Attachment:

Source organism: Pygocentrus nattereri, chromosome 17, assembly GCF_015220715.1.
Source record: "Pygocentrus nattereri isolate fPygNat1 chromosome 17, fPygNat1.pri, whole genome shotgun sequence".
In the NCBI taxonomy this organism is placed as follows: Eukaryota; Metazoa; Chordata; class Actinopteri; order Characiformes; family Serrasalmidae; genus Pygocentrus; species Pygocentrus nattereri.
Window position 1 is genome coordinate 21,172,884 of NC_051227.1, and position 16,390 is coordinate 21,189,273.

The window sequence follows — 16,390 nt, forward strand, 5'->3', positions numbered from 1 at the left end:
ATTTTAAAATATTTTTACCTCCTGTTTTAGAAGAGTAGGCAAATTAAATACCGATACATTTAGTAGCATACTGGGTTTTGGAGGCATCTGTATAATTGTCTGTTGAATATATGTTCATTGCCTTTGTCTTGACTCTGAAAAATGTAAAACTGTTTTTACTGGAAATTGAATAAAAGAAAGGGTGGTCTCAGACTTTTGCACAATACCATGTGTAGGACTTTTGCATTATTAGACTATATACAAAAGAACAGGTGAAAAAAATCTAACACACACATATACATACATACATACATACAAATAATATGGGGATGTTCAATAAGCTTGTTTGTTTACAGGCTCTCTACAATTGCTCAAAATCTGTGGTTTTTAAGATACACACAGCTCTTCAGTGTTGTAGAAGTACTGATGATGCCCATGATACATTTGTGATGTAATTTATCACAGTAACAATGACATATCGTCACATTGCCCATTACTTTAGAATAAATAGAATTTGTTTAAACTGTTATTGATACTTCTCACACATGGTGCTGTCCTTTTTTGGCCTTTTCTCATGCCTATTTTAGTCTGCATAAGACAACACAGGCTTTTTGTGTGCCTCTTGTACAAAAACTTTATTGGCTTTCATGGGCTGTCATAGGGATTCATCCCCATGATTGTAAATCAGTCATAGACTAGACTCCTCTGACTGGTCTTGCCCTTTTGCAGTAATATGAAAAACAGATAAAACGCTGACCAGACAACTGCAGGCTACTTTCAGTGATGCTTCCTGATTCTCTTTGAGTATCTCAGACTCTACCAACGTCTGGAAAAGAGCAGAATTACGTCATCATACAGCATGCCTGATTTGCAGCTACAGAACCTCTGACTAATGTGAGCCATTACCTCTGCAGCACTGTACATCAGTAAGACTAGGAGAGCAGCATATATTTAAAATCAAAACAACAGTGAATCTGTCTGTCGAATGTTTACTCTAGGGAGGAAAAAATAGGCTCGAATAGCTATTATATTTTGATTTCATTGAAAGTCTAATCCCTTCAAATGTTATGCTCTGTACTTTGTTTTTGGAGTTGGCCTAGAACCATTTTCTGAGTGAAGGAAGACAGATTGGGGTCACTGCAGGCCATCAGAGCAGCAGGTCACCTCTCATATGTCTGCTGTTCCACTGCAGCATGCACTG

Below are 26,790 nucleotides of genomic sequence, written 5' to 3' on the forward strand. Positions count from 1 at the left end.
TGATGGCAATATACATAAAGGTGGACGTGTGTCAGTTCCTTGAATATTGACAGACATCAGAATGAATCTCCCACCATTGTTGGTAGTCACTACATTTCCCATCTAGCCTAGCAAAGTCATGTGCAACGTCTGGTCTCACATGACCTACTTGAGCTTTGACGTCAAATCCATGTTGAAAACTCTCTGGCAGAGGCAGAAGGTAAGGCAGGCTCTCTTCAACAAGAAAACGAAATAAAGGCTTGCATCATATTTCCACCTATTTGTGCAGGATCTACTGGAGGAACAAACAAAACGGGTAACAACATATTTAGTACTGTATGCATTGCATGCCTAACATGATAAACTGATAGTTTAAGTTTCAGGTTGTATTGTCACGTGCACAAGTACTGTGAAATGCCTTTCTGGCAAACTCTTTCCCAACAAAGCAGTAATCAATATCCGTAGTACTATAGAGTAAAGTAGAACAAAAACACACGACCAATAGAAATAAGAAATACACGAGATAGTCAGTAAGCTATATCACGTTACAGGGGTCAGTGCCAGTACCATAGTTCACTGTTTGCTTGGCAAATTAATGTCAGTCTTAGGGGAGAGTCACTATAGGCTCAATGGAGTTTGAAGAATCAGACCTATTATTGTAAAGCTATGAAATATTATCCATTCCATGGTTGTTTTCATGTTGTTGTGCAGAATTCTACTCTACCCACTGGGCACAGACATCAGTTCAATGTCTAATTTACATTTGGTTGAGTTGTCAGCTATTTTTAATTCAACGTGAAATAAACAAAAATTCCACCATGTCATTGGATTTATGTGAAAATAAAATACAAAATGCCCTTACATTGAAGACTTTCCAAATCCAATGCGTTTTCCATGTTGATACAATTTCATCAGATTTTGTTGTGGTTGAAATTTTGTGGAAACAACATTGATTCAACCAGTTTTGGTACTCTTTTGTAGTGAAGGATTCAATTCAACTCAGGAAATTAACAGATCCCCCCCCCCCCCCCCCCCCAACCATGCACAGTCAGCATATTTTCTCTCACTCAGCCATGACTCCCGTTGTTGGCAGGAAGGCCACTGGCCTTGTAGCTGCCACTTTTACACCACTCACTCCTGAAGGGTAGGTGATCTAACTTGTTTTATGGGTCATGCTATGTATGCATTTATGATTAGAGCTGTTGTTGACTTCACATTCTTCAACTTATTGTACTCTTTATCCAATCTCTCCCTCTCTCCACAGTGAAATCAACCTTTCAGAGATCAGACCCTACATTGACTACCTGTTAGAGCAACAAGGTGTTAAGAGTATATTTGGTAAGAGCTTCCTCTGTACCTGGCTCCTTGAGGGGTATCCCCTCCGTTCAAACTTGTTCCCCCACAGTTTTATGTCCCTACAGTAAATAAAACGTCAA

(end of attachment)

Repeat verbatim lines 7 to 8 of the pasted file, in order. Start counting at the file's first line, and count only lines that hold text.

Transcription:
Below are 26,790 nucleotides of genomic sequence, written 5' to 3' on the forward strand. Positions count from 1 at the left end.
TGATGGCAATATACATAAAGGTGGACGTGTGTCAGTTCCTTGAATATTGACAGACATCAGAATGAATCTCCCACCATTGTTGGTAGTCACTACATTTCCCATCTAGCCTAGCAAAGTCATGTGCAACGTCTGGTCTCACATGACCTACTTGAGCTTTGACGTCAAATCCATGTTGAAAACTCTCTGGCAGAGGCAGAAGGTAAGGCAGGCTCTCTTCAACAAGAAAACGAAATAAAGGCTTGCATCATATTTCCACCTATTTGTGCAGGATCTACTGGAGGAACAAACAAAACGGGTAACAACATATTTAGTACTGTATGCATTGCATGCCTAACATGATAAACTGATAGTTTAAGTTTCAGGTTGTATTGTCACGTGCACAAGTACTGTGAAATGCCTTTCTGGCAAACTCTTTCCCAACAAAGCAGTAATCAATATCCGTAGTACTATAGAGTAAAGTAGAACAAAAACACACGACCAATAGAAATAAGAAATACACGAGATAGTCAGTAAGCTATATCACGTTACAGGGGTCAGTGCCAGTACCATAGTTCACTGTTTGCTTGGCAAATTAATGTCAGTCTTAGGGGAGAGTCACTATAGGCTCAATGGAGTTTGAAGAATCAGACCTATTATTGTAAAGCTATGAAATATTATCCATTCCATGGTTGTTTTCATGTTGTTGTGCAGAATTCTACTCTACCCACTGGGCACAGACATCAGTTCAATGTCTAATTTACATTTGGTTGAGTTGTCAGCTATTTTTAATTCAACGTGAAATAAACAAAAATTCCACCATGTCATTGGATTTATGTGAAAATAAAATACAAAATGCCCTTACATTGAAGACTTTCCAAATCCAATGCGTTTTCCATGTTGATACAATTTCATCAGATTTTGTTGTGGTTGAAATTTTGTGGAAACAACATTGATTCAACCAGTTTTGGTACTCTTTTGTAGTGAAGGATTCAATTCAACTCAGGAAATTAACAGATCCCCCCCCCCCCCCCCCCCCAACCATGCACAGTCAGCATATTTTCTCTCACTCAGCCATGACTCCCGTTGTTGGCAGGAAGGCCACTGGCCTTGTAGCTGCCACTTTTACACCACTCACTCCTGAAGGGTAGGTGATCTAACTTGTTTTATGGGTCATGCTATGTATGCATTTATGATTAGAGCTGTTGTTGACTTCACATTCTTCAACTTATTGTACTCTTTATCCAATCTCTCCCTCTCTCCACAGTGAAATCAACCTTTCAGAGATCAGACCCTACATTGACTACCTGTTAGAGCAACAAGGTGTTAAGAGTATATTTGGTAAGAGCTTCCTCTGTACCTGGCTCCTTGAGGGGTATCCCCTCCGTTCAAACTTGTTCCCCCACAGTTTTATGTCCCTACAGTAAATAAAACGTCAA